Refugees 'threaten Europe's Christian identity': Orban
BERLIN - Agence France-Presse
European Council President Donald Tusk, right, and Hungarian Prime Minister Viktor Orban participate in a media conference at the EU Council building in Brussels on Thursday, Sept. 3, 2015. AP PhotoHungarian Prime Minister Viktor Orban warned on Sept.3 that the wave of refugees and migrants coming to Europe and the EU's "failed immigration policy" threaten to undermine the continent's Christian roots.
"If you're being overrun, you can't accept" migrants, he wrote in German daily Frankfurter Allgemeine Zeitung, adding that most were Muslims, not Christians.
"We must not forget that those who are coming in have been brought up under a different religion and represent a profoundly different culture," wrote the conservative leader, who was visiting Brussels on Sept.3.
"The majority are not Christians but Muslims. That is an important question because Europe and European culture have Christian roots.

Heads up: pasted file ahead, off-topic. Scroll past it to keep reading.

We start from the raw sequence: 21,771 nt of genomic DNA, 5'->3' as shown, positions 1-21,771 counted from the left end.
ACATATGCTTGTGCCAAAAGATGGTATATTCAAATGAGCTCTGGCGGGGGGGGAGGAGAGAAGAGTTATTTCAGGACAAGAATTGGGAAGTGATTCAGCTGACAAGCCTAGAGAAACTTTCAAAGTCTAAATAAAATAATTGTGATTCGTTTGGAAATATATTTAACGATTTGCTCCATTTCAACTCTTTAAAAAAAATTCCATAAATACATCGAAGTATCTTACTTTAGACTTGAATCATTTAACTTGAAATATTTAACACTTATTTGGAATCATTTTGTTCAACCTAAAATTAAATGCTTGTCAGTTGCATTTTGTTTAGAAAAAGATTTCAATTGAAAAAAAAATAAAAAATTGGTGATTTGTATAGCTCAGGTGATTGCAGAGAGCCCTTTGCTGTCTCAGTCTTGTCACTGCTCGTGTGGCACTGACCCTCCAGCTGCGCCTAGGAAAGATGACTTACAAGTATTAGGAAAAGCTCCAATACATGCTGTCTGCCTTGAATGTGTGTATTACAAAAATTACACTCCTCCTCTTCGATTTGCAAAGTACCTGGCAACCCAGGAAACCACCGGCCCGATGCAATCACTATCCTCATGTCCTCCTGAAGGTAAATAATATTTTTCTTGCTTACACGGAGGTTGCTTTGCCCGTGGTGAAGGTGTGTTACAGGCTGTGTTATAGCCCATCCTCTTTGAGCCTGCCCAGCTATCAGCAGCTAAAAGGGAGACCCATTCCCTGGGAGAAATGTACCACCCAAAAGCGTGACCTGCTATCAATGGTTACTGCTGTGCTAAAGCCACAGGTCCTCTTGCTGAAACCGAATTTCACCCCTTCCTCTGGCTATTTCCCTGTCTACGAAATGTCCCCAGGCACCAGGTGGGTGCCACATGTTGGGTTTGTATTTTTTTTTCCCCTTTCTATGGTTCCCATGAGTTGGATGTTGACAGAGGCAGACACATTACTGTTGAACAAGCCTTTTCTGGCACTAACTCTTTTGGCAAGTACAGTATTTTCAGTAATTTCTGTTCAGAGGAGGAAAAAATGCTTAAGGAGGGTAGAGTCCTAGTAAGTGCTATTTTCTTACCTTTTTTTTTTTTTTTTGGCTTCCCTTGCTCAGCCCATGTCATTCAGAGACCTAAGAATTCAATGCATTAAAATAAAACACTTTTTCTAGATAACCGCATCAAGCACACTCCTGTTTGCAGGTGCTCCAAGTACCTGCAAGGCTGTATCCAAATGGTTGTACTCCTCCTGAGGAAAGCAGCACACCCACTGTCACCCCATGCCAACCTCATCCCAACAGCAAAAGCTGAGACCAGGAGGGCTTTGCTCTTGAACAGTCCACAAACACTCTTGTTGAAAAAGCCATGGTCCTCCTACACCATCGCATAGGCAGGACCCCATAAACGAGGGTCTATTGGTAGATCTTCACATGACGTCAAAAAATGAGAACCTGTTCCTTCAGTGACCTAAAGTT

"Or is it not already, and in itself, alarming that Europe's Christian culture is barely able to uphold Europe's own Christian values?"
Orban defended his government's controversial decision to build a fence along its Serbian border in an effort to stop and slow the influx of people fleeing war and misery.
"The people want us to control the situation and protect our borders," he wrote.
"Only when we have protected our borders can we ask questions about the numbers of people we can take in, or whether there should be quotas."
He added that it was "pretty depressing that, aside from Hungary -- or the Spaniards -- no-one wants to protect the borders of Europe."
Orban charged that it was "irresponsible" of European politicians "to give migrants hope for a better life and to encourage them to leave everything behind to risk their lives by leaving for Europe".
"The fence which Hungary is building is important," he added, according to the German language text.
"We're not doing that for fun, but because it is necessary."
In Brussels, EU President Donald Tusk reacted to the article, saying that "for me Christianity in public and social life means a duty to our brothers in need".
"Referring to Christianity in a public debate on migration must mean the humanity to our brothers ... (and) readiness to show solidarity."